Effects of climate change on boreal wetland and riparian vegetation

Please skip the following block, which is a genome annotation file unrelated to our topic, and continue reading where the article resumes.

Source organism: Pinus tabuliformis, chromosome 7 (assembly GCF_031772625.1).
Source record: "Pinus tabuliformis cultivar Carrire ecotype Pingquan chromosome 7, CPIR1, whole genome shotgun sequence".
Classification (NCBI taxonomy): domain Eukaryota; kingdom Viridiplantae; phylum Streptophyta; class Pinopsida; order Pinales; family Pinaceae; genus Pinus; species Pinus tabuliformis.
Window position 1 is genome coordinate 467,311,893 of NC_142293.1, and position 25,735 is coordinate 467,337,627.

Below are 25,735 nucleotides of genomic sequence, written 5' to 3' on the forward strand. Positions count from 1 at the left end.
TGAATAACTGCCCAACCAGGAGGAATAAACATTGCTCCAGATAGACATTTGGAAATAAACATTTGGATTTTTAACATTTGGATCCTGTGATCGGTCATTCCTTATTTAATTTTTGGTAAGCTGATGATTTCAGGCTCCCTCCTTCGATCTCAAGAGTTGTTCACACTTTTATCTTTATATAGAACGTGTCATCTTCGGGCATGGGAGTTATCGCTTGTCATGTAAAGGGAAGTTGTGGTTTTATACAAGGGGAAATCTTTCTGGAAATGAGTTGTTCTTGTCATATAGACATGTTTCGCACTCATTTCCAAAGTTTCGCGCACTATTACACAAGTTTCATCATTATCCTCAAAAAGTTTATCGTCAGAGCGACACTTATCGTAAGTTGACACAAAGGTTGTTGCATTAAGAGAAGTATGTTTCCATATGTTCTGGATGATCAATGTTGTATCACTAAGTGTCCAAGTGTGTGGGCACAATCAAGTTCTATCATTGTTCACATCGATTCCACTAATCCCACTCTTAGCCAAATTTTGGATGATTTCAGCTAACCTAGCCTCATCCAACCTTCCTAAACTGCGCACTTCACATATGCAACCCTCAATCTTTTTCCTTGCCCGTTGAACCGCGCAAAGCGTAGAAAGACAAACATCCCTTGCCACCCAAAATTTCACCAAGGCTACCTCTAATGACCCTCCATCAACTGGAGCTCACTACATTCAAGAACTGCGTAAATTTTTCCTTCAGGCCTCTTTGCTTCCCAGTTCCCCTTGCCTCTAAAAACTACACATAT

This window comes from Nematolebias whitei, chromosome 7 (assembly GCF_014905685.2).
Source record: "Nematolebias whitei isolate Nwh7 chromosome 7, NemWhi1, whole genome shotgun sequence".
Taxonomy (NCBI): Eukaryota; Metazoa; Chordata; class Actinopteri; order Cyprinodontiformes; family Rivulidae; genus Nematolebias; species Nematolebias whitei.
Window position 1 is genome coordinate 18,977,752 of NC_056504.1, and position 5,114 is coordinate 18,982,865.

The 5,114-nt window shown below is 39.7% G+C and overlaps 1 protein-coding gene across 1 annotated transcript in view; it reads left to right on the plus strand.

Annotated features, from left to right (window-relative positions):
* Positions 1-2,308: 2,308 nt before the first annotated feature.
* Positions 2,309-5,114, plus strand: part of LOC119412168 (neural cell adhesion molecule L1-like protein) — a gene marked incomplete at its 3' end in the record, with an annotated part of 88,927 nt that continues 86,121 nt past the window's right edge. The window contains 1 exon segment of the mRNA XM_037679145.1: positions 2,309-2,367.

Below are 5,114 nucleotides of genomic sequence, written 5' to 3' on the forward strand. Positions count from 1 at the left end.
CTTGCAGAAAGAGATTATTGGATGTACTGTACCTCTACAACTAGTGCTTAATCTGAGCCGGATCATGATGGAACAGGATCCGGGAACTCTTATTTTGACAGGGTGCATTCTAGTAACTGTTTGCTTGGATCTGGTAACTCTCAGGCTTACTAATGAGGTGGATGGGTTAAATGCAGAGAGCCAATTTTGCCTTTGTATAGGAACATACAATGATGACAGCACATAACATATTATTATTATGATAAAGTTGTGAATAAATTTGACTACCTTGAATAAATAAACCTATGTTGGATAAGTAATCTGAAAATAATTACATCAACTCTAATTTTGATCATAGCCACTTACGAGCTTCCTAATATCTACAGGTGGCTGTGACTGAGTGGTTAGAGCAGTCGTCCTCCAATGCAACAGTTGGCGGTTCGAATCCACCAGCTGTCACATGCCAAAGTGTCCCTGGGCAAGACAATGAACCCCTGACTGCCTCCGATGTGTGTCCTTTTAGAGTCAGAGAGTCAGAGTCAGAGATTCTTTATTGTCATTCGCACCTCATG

Abstract: Models of climate change predict that temperature will increase during the 21th century and the largest warming will take place at high northern latitudes. In addition to warming, predictions for northern Europe include increased annual precipitation and a higher proportion of the precipitation during winter falling as rain instead of snow. These changes will substantially alter the hydrology of rivers and streams and change the conditions for riverine communities. The warming is also expected to result in species adjusting their geographic ranges to stay within their climatic tolerances. Riparian zones and wetlands are areas where excess water determines the community composition. It is therefore likely that these systems will be highly responsive to alterations in precipitation and temperature patterns.In this thesis we have tested the predicted responses of riparian vegetation to climate-driven hydrologic change with a six year long transplant experiment (I). Turfs of vegetation were moved to a new elevation with shorter or longer flood durations. The results demonstrate that riparian species will respond to hydrologic changes, and that without rare events such as unusually large floods or droughts, full adjustment to the new hydrological regime may take at least 10 years.Moreover, we quantified potential effects of a changed hydrology on riparian plant species richness (II) and individual species responses (III) under different climate scenarios along the Vindel River in northern Sweden. Despite relatively small changes in hydrology, the results imply that many species will become less frequent than today, with stochastic extinctions along some reaches. Climate change may threaten riparian vegetation along some of the last pristine or near-natural river ecosystems in Europe. More extensive loss of species than predicted for the Vindel River is expected along rivers in the southern boreal zone, where snow-melt fed hydrographs are expected to be largely replaced by rain-fed ones.With a seed sowing experiment, we tested the differences in invasibility between open wetlands, forested wetlands and riparian zones (IV). All six species introduced were able to germinate and survive in all habitats and disturbance levels, indicating that the tested wetlands are generally invisible. Germination was highest in open wetlands and riparian zones. Increasing seed sowing density increased invasion success, but the disturbance treatments had little effect. The fact that seeds germinated and survived for 2 to 3 years in all wetland habitats indicates that wetland species with sufficiently high dispersal capacity and propagule pressure would be able to germinate and establish here in their respective wetland type.Our results clearly demonstrate that a changed climate will result in substantial changes to functioning, structure and diversity of boreal wetland and riparian ecosystems. To preserve species rich habitats still unaffected by dams and other human stressors, additional protection and management actions may have to be considered.
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